In the meanwhile, strange political developments are taking place within Pakistan. By a quirk of fate, the PA has come closer to Pakistan People's Party (PPP), its arch enemy since the 70s and moved away from the usually closer Pakistan Muslim League-Nawaz (PML-N). Nawaz Sharif, in a public meeting in Pakistan Occupied Kashmir (POK), chose to describe the current governance as 'military democracy'. He has also been portraying PPP and the PA as friendly towards the US, thus trying to cash in on the prevailing atmosphere of complete hatred towards the Americans. The PML-N has also damned the intelligence agencies for the death of Syed Saleem Shahzad. In the current dire economic and political situation, the opposition (read PML-N) enjoys a natural advantage over the ruling PPP. The PPP is trying to close the gap by co-opting strangely the support of the PA. The PA is willing too because the PPP appears to it as the lesser of the two evils at the current juncture. The PA knows that the other alternative, Imran Khan of PTI (Pakistan-Tehreek-e-Insaf) is a political light-weight. In a speech to his PPP jiyalas at Naudero, the place of burial for the Bhutto clan, Zardari referred to Nawaz Sharif as a 'Maulvi' and said that he was 'maligning the armed forces' and accused him of "creating differences between the people of Pakistan and the army which was sacrificing the lives of soldiers and officers for the sake of the country". For his part, the Interior Minister, Rehman Malik said that the institutions which were "arms and strength of the nation should not be criticised". After an unlikely ally in the form of PPP (forced by circumstances beyond their control), it was MQM's turn to support the PA and the ISI. Since the MQM and the PPP have been on a killing spree against each other in Karachi and with a frequently-breaking alliance too, the MQM used the opportunity to support the PA/ISI and take a swipe at the PPP simultaneously. MQM Chief Altaf Hussain said, "the government is plotting against the armed forces, the ISI and institutions responsible for the national security in collusion with the United States." MQM is the creation of the PA to blunt Sind nationalism in the 80s.

Thus, the recent and fresh wave of American hatred, which actually goes back to the mid-1960s, is being exploited by all power players of Pakistan. But, none of them is pragmatic and has interests of Pakistan in mind though they claim otherwise. At this most critical juncture in Pakistan's history (it is another matter that every passing day has been a critical juncture for Pakistan since Independence), Pakistan simply cannot afford to antagonize the US but it is once again displaying in abundance its tactical bravado and strategic stupidity.

Back to the actions of the PA. Before laying down office as the CIA Chief and taking over new responsibilities as the Defence Secretary, Leon Panetta visited Pakistan in mid June and exposed the Pakistani perfidy. He had earlier decided to test their sincerity by sharing intelligence on two Improvised Explosive Device(IED)-making facilities, one in Miramshah in North Waziristan and the other somewhere in South Waziristan, and asking the PA to take action. This was a test for the PA which always demanded 'actionable intelligence' whenever anybody accused it of 'protecting' terrorists. The PA once again proved that it cannot change its spots. It promptly leaked the intelligence and that too within 24 hours of receiving it from the CIA and forewarned the terrorists who vacated their bomb-making factory before the PA raid. The CIA Chief showed Gen. Kayani and the ISI Chief Lt. Gen. Pasha a 10-minute video clip of the terrorists evacuating the two 'facilities'. When Pakistani troops later arrived at the scene of the two bomb-making facilities, the militants were gone and the PA promptly claimed that the US intelligence was inaccurate. It was no coincidence that the bomb-making facilities belonged to the 'good Taliban', namely Sirajuddin Haqqani and Gul Bahadur. Panetta quit his CIA post after nailing once again the Pakistani syndrome of 'running-with-the-hares-and-hunting-with-the-hounds'. All these caused so much downturn in the CIA-ISI relationship that Pakistan had to eat its brave words.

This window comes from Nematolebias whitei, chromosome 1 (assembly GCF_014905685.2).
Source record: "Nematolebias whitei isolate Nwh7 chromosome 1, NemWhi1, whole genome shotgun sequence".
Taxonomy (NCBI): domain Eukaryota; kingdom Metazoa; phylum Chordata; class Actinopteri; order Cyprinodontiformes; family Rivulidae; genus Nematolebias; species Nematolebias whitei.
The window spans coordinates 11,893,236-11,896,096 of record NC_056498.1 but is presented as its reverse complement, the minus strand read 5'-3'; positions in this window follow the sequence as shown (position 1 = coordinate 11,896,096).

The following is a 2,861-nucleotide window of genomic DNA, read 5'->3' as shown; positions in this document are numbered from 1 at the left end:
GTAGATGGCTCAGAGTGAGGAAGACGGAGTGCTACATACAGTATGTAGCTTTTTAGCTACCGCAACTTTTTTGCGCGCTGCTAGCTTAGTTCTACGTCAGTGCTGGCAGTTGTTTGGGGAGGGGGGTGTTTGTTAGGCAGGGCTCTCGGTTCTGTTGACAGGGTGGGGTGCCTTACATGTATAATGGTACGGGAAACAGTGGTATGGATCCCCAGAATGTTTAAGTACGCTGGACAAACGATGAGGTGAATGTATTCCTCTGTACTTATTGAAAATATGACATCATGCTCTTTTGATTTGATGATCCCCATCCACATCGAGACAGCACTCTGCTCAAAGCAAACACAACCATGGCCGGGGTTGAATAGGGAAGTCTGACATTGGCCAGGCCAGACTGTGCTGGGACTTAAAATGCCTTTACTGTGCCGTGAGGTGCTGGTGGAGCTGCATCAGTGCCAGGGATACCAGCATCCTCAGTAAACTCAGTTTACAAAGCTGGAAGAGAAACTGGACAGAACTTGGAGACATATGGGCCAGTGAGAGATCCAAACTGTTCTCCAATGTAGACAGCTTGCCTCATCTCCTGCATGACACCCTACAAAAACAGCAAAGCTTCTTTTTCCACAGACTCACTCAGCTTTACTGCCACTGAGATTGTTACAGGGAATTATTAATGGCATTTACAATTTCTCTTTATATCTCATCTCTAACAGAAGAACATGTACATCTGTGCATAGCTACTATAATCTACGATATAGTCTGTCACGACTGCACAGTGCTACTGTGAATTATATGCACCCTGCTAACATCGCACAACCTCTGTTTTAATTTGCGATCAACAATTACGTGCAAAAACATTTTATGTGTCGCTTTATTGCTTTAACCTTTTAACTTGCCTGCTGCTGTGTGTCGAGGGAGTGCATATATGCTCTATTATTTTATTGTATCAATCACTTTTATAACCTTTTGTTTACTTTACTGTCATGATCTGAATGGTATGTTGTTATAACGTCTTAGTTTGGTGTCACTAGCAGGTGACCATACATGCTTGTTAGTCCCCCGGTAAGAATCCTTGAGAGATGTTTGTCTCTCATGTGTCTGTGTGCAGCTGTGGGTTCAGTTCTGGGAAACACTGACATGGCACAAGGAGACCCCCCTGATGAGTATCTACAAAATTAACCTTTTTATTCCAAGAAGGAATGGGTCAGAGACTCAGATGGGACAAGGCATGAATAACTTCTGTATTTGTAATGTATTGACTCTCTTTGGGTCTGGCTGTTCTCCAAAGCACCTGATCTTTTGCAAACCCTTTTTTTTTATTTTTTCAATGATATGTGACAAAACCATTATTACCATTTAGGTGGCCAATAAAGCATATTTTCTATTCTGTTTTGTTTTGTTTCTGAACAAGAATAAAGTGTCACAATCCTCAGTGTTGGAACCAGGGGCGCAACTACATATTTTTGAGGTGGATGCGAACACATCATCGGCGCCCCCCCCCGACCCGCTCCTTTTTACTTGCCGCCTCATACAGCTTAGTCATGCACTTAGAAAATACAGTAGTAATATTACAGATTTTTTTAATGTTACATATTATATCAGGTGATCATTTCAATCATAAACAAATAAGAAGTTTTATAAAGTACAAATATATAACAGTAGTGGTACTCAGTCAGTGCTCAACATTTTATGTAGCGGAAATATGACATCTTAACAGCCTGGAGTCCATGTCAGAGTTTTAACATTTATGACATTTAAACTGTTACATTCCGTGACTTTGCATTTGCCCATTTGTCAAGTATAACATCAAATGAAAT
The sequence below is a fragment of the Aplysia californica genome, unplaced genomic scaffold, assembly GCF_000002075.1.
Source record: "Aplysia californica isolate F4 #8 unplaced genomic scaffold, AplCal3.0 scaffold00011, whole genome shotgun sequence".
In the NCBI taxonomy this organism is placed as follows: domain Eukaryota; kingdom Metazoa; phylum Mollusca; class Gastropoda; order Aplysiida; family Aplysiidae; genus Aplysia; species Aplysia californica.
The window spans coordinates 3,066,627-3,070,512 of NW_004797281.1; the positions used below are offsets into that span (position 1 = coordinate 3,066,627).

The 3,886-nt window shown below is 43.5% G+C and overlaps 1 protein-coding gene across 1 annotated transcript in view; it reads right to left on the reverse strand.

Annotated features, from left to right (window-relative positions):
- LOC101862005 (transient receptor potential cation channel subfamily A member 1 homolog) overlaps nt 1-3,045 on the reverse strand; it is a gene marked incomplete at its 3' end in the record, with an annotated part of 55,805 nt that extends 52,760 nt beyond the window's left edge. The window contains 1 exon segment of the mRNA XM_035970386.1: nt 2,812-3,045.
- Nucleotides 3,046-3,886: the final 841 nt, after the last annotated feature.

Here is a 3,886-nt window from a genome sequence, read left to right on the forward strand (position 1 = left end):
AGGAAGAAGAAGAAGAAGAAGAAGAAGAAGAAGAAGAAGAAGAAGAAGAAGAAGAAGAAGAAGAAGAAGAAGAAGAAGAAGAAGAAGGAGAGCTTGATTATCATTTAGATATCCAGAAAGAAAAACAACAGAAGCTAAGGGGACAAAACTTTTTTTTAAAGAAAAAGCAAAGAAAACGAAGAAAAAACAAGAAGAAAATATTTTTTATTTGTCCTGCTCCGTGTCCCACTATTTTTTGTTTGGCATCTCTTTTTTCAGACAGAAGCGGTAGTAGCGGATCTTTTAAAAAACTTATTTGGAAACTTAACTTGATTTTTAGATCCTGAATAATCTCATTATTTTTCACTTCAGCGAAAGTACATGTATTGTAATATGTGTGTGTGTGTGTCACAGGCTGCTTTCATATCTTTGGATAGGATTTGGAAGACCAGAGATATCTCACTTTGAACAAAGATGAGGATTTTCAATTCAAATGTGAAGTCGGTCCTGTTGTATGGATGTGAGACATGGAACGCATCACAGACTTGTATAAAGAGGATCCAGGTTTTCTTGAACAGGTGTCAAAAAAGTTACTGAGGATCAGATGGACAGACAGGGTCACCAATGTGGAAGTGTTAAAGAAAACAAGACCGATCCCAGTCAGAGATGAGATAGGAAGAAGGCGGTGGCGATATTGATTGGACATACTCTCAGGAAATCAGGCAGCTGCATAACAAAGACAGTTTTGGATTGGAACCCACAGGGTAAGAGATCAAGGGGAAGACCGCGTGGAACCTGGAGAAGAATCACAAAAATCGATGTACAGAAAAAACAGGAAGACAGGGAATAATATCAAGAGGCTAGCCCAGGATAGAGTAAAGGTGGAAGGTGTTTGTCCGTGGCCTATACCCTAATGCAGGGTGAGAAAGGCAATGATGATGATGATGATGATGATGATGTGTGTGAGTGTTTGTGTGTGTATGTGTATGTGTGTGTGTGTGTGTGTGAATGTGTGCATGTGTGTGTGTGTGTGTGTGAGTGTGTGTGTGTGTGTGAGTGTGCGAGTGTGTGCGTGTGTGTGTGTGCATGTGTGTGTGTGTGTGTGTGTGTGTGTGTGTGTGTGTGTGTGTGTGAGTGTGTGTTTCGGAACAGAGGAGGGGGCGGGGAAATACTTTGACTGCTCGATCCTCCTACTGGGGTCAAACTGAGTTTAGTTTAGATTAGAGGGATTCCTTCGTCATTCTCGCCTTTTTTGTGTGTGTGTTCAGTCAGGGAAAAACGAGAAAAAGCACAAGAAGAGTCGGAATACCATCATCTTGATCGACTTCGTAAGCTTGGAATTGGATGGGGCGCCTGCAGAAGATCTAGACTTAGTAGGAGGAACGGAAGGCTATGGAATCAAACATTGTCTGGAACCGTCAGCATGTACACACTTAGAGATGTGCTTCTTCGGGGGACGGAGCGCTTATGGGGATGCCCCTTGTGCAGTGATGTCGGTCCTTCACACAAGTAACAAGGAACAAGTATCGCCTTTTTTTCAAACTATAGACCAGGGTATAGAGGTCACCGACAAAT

Within the PA itself, reports speak of disenchantment of mid-level officers with the top brass. There has been open questioning of Gen. Kayani not only by some of his Corps Commanders but also by middle-level officers. One report spoke of open jeering of Gen. Kayani in a town-hall meeting with a unit of his troops. These are indicators of quite serious things within the PA. It was the mid-level officers of the PA and PAF (Pakistan Air Force) who ousted Gen. Yahya Khan in c. 1971 after the Bangladesh disaster.

So, finally, ISI Chief Lt. Gen. Shuja Pasha decided to visit Washington D.C. on July 14 for a one-and-a-half-day trip and meet with the acting CIA Chief Michael Morrell as David Petraues was yet to take over from outgoing chief, Panetta. Apparently, this was a fence-mending mission as both sides said, after the meeting, that the CIA-ISI relationship was 'back on track'. His very first visit in October, 2008, as ISI chief, immediately after taking over the job, was also to 'remove the distrust' and the latest was also to remove 'more of the same'. In the intervening three years, the chasm of distrust has only grown wider and deeper. Anyway, both sides expressed 'happiness' after the meeting. Considering that it is the US that is holding all the aces, the expression of happiness means that Pakistan acceded to US demands and probably in return got some US commitments against India, a normal US practice in dealing with Pakistan. There were also other meetings in Islamabad at the same time. The US Centcom Chief, Gen. James Mattis, met Gen. Kayani simultaneously in Islamabad. A day later, the outgoing commander of U.S. forces in Afghanistan, Gen David Petraeus, and his successor-to-be, Lt. Gen. John Allen, met the Pakistani Army chief.